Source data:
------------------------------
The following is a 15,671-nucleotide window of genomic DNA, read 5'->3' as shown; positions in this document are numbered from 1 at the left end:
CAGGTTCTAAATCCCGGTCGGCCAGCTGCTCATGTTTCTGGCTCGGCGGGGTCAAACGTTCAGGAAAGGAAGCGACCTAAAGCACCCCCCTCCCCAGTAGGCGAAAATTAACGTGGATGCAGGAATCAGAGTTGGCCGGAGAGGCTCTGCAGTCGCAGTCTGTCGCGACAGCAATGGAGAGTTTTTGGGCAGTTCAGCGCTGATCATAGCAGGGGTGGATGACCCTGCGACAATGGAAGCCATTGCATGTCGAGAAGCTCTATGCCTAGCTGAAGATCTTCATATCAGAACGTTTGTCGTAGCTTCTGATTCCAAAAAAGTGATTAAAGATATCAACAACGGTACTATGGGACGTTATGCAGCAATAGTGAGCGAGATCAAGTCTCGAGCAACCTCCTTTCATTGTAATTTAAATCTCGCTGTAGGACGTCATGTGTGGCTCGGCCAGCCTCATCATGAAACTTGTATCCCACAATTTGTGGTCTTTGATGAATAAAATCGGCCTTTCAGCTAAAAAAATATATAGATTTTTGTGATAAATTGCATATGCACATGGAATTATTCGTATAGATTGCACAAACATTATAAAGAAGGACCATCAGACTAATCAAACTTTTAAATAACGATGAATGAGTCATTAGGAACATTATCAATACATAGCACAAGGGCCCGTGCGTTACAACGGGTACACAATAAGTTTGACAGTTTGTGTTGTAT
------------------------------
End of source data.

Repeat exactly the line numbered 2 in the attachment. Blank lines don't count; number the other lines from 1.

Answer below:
CAGGTTCTAAATCCCGGTCGGCCAGCTGCTCATGTTTCTGGCTCGGCGGGGTCAAACGTTCAGGAAAGGAAGCGACCTAAAGCACCCCCCTCCCCAGTAGGCGAAAATTAACGTGGATGCAGGAATCAGAGTTGGCCGGAGAGGCTCTGCAGTCGCAGTCTGTCGCGACAGCAATGGAGAGTTTTTGGGCAGTTCAGCGCTGATCATAGCAGGGGTGGATGACCCTGCGACAATGGAAGCCATTGCATGTCGAGAAGCTCTATGCCTAGCTGAAGATCTTCATATCAGAACGTTTGTCGTAGCTTCTGATTCCAAAAAAGTGATTAAAGATATCAACAACGGTACTATGGGACGTTATGCAGCAATAGTGAGCGAGATCAAGTCTCGAGCAACCTCCTTTCATTGTAATTTAAATCTCGCTGTAGGACGTCATGTGTGGCTCGGCCAGCCTCATCATGAAACTTGTATCCCACAATTTGTGGTCTTTGATGAATAAAATCGGCCTTTCAGCTAAAAAAATATATAGATTTTTGTGATAAATTGCATATGCACATGGAATTATTCGTATAGATTGCACAAACATTATAAAGAAGGACCATCAGACTAATCAAACTTTTAAATAACGATGAATGAGTCATTAGGAACATTATCAATACATAGCACAAGGGCCCGTGCGTTACAACGGGTACACAATAAGTTTGACAGTTTGTGTTGTAT